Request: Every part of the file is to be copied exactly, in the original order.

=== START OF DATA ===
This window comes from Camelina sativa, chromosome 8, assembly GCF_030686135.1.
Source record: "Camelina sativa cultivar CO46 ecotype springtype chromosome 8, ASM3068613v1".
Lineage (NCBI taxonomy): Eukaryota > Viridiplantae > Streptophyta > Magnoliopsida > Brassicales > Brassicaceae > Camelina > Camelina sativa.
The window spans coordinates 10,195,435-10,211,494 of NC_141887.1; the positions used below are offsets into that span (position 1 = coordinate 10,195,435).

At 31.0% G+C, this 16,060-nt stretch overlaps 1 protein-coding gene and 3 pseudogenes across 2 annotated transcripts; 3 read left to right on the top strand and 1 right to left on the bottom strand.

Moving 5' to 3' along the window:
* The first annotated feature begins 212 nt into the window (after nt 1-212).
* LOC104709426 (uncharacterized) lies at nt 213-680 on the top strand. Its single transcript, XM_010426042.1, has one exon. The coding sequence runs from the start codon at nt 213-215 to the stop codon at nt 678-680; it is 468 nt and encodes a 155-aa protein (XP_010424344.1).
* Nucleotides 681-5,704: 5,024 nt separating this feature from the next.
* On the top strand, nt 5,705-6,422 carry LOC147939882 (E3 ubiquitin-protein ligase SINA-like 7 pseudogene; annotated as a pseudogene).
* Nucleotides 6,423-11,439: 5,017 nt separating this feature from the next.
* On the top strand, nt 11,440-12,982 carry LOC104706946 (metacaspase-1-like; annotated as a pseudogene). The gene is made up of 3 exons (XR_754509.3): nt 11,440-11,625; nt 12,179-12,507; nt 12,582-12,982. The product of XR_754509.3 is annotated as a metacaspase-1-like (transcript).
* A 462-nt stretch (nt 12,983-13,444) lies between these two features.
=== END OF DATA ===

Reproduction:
This window comes from Camelina sativa, chromosome 8, assembly GCF_030686135.1.
Source record: "Camelina sativa cultivar CO46 ecotype springtype chromosome 8, ASM3068613v1".
Lineage (NCBI taxonomy): Eukaryota > Viridiplantae > Streptophyta > Magnoliopsida > Brassicales > Brassicaceae > Camelina > Camelina sativa.
The window spans coordinates 10,195,435-10,211,494 of NC_141887.1; the positions used below are offsets into that span (position 1 = coordinate 10,195,435).

At 31.0% G+C, this 16,060-nt stretch overlaps 1 protein-coding gene and 3 pseudogenes across 2 annotated transcripts; 3 read left to right on the top strand and 1 right to left on the bottom strand.

Moving 5' to 3' along the window:
* The first annotated feature begins 212 nt into the window (after nt 1-212).
* LOC104709426 (uncharacterized) lies at nt 213-680 on the top strand. Its single transcript, XM_010426042.1, has one exon. The coding sequence runs from the start codon at nt 213-215 to the stop codon at nt 678-680; it is 468 nt and encodes a 155-aa protein (XP_010424344.1).
* Nucleotides 681-5,704: 5,024 nt separating this feature from the next.
* On the top strand, nt 5,705-6,422 carry LOC147939882 (E3 ubiquitin-protein ligase SINA-like 7 pseudogene; annotated as a pseudogene).
* Nucleotides 6,423-11,439: 5,017 nt separating this feature from the next.
* On the top strand, nt 11,440-12,982 carry LOC104706946 (metacaspase-1-like; annotated as a pseudogene). The gene is made up of 3 exons (XR_754509.3): nt 11,440-11,625; nt 12,179-12,507; nt 12,582-12,982. The product of XR_754509.3 is annotated as a metacaspase-1-like (transcript).
* A 462-nt stretch (nt 12,983-13,444) lies between these two features.